External Sports Influence

The following typical threads that plague martial arts sites will get moved here if not just deleted: 1 - My style is better than Your style" - 2 - "Internal & External" - 3 - Personal attacks - 4 - Threads that start well, but degenerate into a spiral of nonsense.

Re: External Sports Influence

Postby willie on Tue Dec 05, 2017 6:55 am

Trick wrote:Find it a little curious why only one of Yang Luchan's students went to study some with the Chen family.

No he did not go to study with the Chen family. No one outside of the family was allowed to even learn Tai Chi . Tai Chi is a secret art that was invented by the Chen family . YLC was just a servant to that family and was caught stealing their family art. So the family had to make a decision whether or not to kill the crooked bastard. So the Chen family in their Infinite Wisdom decided to teach him formally instead. Later YLC aka blabbermouth went to Beijing and started teaching everyone a weakened version of their secret art to every Tom Dick and Harry on the face of the globe. They should have shot him. lol!
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Re: External Sports Influence

Postby Trick on Tue Dec 05, 2017 7:16 am

willie wrote:
Trick wrote:Find it a little curious why only one of Yang Luchan's students went to study some with the Chen family.

No he did not go to study with the Chen family. No one outside of the family was allowed to even learn Tai Chi . Tai Chi is a secret art that was invented by the Chen family . YLC was just a servant to that family and was caught stealing their family art. So the family had to make a decision whether or not to kill the crooked bastard. So the Chen family in their Infinite Wisdom decided to teach him formally instead. Later YLC aka blabbermouth went to Beijing and started teaching everyone a weakened version of their secret art to every Tom Dick and Harry on the face of the globe. They should have shot him. lol!

It sure would have been interesting if could time travel back to see what kind of personalities these guys where ;D
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Re: External Sports Influence

Postby Steve James on Tue Dec 05, 2017 9:45 am

Well, for whatever reason, YLC never called his art "Chen family boxing," though he might not have called it "TCC" either. What did Chen Changxing call his art?

If it was known as Chen family martial art, then it'd be expected that Yang would not call what he did that. He wasn't in the family. Afaik, there were no Chen style schools open to the public. Yang was an exception, no? At least that's how the story went. Whether he stole it or was just allowed to learn, once he left, it's doubtful the family would have sent him off to start Chen style schools.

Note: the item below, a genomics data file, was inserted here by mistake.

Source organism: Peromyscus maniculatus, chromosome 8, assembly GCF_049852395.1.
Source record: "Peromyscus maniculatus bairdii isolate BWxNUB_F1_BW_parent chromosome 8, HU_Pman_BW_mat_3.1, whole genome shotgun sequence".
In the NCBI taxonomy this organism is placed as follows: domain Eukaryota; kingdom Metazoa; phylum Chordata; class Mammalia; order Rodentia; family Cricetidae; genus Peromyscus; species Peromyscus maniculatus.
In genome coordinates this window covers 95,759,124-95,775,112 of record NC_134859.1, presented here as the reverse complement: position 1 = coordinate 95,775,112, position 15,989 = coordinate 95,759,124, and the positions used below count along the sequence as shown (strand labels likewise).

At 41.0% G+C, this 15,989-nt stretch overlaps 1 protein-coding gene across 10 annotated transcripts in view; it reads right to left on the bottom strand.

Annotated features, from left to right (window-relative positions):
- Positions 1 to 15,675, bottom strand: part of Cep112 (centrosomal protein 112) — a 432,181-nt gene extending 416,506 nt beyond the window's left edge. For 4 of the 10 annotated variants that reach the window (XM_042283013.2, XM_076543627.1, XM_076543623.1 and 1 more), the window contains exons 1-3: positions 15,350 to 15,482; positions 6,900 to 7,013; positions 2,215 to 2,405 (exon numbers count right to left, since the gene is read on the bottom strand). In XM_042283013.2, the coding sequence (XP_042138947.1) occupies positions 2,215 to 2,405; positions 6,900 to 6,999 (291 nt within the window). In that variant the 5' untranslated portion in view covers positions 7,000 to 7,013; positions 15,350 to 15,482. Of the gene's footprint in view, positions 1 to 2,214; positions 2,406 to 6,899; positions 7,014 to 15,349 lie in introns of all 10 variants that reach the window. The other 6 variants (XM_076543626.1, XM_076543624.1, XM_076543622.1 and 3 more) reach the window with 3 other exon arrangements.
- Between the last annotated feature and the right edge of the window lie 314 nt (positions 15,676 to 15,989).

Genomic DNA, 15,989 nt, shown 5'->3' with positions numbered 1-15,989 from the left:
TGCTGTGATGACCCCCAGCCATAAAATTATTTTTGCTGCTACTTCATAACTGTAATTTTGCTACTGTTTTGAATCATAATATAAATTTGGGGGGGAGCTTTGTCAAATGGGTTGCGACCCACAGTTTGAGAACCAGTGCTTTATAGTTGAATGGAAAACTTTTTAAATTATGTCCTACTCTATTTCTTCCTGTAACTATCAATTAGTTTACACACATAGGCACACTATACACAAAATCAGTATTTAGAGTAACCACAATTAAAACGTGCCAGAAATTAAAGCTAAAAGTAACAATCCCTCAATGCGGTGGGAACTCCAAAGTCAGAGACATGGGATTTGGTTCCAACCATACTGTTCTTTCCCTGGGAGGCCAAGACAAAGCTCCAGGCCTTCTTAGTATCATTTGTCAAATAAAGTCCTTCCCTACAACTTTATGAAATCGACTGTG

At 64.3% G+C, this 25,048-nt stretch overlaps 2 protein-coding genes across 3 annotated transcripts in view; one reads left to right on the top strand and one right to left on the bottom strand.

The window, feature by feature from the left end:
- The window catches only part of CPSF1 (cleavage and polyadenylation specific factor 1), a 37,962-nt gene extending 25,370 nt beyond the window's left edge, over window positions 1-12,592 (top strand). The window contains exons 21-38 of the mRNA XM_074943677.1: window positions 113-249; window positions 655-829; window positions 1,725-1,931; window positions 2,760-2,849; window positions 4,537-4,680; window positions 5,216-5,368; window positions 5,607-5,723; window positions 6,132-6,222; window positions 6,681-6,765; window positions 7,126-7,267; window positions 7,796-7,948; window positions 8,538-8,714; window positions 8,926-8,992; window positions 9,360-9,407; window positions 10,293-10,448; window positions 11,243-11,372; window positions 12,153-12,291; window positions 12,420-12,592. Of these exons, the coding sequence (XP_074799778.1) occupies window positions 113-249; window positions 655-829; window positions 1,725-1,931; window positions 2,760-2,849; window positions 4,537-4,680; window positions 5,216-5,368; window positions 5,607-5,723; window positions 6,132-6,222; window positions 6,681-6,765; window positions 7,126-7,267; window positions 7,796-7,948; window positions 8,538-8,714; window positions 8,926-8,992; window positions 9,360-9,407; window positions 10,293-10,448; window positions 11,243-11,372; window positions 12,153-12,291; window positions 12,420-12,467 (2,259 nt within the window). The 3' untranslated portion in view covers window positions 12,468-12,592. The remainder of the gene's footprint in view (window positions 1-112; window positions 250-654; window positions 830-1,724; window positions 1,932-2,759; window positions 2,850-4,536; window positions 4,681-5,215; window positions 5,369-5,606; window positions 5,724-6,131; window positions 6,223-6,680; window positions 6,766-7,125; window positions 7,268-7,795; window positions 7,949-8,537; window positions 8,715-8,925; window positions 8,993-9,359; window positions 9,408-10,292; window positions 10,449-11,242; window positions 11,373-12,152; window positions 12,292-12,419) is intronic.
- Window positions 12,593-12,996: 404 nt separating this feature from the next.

There's an old story about how the Yang tradition focused on staff because of an accident that cost one of the early members an eye. It's an unimportant folk legend, though. Shaolin monks, iirc, were said not to use spears either. I don't think it matters much.
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Re: External Sports Influence

Postby charles on Tue Dec 05, 2017 9:47 am

willie wrote:
Trick wrote:Find it a little curious why only one of Yang Luchan's students went to study some with the Chen family.

No he did not go to study with the Chen family. No one outside of the family was allowed to even learn Tai Chi . Tai Chi is a secret art that was invented by the Chen family . YLC was just a servant to that family and was caught stealing their family art. So the family had to make a decision whether or not to kill the crooked bastard. So the Chen family in their Infinite Wisdom decided to teach him formally instead. Later YLC aka blabbermouth went to Beijing and started teaching everyone a weakened version of their secret art to every Tom Dick and Harry on the face of the globe. They should have shot him. lol!


Interesting.

Were it not for the crooked bastard, and the willingness of the stupid Chen family to teach someone whom they felt was worthy, chances are near zero that a white guy like you or me, on the other side of the world, centuries later, would be practicing any kind of Taijiquan, let alone Chen family/style. So, yeah, let's denigrate the guys that made that possible - the stupid Chens for teaching him and the crooked bastard who wanted to learn something and put in the work to be good at something. And everyone between them and us, since we learned from those willing to teach us who learned from those willing to teach them who learned from those willing to teach them...
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Re: External Sports Influence